France Lifts Its Ban on Embryonic Stem Cell Research

Bioethics   |   Rebecca Taylor   |   Jul 17, 2013   |   3:00PM   |   Paris, France

It is a common misconception in America that in the rest of the world, scientists are free to work with embryonic stem cells all they want, and that in the United States, we are “far behind” everyone else because of President George W. Bush’s funding restrictions. That simply is not true.

Unlike the U.S. that has no federal laws protecting human embryos, only restrictions on tax-payer funding for embryo-destructive research, both Germany and France had a complete ban on embryonic stem cell research. That is until France just recently lifted that ban. The only report I can find on the news is a video from Aljazeera that has this introduction:

The national assembly of France has voted to a lift a ban on embryonic stem cell research, which could pave the way for crucial scientific developments.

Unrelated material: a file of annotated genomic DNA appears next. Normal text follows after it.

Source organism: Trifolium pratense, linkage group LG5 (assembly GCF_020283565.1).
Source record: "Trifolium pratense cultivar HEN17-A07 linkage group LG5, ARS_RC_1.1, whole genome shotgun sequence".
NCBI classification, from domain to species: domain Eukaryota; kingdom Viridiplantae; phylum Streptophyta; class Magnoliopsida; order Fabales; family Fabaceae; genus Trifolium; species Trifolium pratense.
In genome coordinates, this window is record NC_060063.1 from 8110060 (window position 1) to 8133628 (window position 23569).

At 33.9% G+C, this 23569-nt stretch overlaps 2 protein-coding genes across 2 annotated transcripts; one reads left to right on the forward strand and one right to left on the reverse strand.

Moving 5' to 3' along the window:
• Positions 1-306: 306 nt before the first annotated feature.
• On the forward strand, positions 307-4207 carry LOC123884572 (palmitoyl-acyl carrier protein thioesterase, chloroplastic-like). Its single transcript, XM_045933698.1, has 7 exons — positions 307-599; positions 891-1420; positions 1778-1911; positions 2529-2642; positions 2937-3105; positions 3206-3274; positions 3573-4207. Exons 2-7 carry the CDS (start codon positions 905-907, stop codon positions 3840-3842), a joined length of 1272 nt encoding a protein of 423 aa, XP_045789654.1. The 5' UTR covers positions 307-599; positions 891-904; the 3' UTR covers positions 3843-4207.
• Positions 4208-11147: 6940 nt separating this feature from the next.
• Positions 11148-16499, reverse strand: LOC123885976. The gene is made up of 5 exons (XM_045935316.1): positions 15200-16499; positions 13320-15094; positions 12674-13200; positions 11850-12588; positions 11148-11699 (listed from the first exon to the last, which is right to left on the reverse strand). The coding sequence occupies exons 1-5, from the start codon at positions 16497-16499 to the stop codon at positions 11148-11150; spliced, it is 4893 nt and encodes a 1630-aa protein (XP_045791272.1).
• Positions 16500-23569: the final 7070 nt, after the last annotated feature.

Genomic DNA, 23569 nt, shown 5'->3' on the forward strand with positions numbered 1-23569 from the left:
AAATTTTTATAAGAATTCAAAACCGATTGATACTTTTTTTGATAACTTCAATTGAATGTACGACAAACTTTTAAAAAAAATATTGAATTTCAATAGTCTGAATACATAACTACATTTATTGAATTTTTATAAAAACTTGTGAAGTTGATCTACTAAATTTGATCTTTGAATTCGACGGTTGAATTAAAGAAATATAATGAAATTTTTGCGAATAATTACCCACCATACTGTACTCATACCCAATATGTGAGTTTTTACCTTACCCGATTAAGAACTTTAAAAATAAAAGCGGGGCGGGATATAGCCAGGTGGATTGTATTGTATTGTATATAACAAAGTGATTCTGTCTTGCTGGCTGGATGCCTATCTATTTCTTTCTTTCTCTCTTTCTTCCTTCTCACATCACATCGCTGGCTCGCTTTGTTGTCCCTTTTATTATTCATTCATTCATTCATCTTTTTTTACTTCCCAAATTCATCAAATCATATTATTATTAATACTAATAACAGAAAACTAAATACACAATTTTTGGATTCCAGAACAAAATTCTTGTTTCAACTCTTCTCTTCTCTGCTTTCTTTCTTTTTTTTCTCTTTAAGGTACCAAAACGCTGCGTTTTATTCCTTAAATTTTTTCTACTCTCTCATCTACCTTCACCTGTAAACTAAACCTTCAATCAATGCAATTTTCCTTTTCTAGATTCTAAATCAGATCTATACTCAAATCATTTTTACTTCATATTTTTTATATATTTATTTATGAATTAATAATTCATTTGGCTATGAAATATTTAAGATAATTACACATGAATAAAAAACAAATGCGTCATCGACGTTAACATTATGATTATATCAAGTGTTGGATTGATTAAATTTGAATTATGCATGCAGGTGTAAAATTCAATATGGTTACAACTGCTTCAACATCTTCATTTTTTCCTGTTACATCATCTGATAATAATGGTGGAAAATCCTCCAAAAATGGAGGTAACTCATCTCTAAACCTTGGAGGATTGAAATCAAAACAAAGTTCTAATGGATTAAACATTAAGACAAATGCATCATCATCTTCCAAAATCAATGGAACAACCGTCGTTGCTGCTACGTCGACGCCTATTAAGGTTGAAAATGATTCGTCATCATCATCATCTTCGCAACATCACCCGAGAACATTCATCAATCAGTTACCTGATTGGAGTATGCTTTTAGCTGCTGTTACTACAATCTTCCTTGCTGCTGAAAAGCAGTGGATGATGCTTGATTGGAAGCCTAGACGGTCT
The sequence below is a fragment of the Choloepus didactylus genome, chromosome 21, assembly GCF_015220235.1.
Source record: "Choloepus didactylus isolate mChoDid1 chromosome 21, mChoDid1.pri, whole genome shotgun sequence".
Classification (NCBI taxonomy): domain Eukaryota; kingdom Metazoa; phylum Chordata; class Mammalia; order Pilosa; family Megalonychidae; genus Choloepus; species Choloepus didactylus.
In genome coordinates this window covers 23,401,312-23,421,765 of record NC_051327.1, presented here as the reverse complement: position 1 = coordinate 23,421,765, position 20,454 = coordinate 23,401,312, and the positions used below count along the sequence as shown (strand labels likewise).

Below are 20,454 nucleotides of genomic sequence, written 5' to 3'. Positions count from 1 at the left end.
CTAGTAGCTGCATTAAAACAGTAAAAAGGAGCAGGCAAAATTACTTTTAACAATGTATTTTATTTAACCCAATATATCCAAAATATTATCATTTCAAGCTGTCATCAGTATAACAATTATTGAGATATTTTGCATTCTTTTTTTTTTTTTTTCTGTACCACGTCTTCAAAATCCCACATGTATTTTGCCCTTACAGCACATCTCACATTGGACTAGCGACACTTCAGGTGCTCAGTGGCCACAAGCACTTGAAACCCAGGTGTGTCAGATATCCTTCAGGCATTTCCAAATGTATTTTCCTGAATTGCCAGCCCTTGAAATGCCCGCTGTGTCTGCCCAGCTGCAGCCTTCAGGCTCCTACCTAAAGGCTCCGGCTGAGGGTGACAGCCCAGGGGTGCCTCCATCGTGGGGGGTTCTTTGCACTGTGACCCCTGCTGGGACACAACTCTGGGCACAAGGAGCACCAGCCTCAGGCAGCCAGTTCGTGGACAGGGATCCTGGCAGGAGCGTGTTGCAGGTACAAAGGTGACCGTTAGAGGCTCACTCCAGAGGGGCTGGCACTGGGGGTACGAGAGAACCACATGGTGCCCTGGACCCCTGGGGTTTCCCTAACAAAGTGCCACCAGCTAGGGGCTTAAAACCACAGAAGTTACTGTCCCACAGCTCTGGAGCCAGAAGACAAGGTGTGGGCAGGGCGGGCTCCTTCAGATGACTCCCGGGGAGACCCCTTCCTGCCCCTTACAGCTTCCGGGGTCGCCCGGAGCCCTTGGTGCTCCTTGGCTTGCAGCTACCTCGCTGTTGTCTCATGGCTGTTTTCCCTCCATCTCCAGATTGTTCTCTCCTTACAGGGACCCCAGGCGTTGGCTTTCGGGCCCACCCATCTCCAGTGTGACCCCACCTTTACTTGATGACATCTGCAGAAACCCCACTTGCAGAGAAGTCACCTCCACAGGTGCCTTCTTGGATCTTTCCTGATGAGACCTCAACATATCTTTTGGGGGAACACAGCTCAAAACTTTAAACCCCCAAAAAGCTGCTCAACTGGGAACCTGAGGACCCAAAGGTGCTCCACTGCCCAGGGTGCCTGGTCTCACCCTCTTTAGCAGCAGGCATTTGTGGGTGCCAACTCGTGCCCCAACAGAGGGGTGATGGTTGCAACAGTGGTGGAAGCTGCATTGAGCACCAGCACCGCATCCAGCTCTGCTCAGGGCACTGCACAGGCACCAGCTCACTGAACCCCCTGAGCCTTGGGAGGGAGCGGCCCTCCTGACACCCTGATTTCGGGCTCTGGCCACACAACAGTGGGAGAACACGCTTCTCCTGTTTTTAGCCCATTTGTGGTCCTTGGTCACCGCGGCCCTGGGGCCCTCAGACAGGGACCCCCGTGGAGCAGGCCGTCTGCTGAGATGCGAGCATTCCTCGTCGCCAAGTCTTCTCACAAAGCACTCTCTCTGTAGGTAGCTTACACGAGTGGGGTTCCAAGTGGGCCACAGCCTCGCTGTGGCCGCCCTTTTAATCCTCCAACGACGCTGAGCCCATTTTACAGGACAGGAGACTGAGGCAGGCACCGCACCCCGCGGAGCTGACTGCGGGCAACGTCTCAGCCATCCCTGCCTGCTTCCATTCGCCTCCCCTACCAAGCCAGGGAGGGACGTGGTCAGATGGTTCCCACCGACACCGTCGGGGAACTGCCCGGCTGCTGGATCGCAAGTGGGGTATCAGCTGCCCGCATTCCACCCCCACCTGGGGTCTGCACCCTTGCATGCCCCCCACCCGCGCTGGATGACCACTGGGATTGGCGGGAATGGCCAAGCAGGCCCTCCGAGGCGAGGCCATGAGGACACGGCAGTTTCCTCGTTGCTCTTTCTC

It is considered one of the great ethical issues of our time, how much freedom scientists should be allowed to carry out research on embryonic stem cells.

Unfortunately, there are no other details. Are any restrictions left? Were any funding restrictions put into place? Will researchers now be allowed to clone and destroy embryos for stem cells when previously it was banned?



I can find no answers as of yet. But, this is truly sad. France really did have it right when they had these principles guiding the laws on embryo-destructive research:

Respect for the dignity of the human embryo

Respect for all stages of life

Human rights

They used to be an example of how to keep medical progress moving with adult stem cell research while standing on principle to prevent the devaluing of nascent human life in medical research. Sadly, no more.